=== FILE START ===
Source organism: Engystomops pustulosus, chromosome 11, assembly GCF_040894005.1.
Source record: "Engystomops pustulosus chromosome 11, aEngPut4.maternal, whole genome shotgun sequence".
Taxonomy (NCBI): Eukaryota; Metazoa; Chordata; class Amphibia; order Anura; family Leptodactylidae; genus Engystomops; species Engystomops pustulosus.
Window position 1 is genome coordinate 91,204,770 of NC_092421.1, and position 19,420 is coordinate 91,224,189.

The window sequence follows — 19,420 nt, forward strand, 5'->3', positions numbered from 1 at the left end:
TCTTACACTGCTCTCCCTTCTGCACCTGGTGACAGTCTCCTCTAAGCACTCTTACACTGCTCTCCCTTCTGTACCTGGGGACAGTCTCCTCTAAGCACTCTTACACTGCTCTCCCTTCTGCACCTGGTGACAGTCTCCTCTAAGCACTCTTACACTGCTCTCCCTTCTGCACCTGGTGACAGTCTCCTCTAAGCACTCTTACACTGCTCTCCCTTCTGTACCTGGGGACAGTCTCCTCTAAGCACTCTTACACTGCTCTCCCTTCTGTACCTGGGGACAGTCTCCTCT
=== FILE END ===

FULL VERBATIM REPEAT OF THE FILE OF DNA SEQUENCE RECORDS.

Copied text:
Source organism: Engystomops pustulosus, chromosome 11, assembly GCF_040894005.1.
Source record: "Engystomops pustulosus chromosome 11, aEngPut4.maternal, whole genome shotgun sequence".
Taxonomy (NCBI): Eukaryota; Metazoa; Chordata; class Amphibia; order Anura; family Leptodactylidae; genus Engystomops; species Engystomops pustulosus.
Window position 1 is genome coordinate 91,204,770 of NC_092421.1, and position 19,420 is coordinate 91,224,189.

The window sequence follows — 19,420 nt, forward strand, 5'->3', positions numbered from 1 at the left end:
TCTTACACTGCTCTCCCTTCTGCACCTGGTGACAGTCTCCTCTAAGCACTCTTACACTGCTCTCCCTTCTGTACCTGGGGACAGTCTCCTCTAAGCACTCTTACACTGCTCTCCCTTCTGCACCTGGTGACAGTCTCCTCTAAGCACTCTTACACTGCTCTCCCTTCTGCACCTGGTGACAGTCTCCTCTAAGCACTCTTACACTGCTCTCCCTTCTGTACCTGGGGACAGTCTCCTCTAAGCACTCTTACACTGCTCTCCCTTCTGTACCTGGGGACAGTCTCCTCT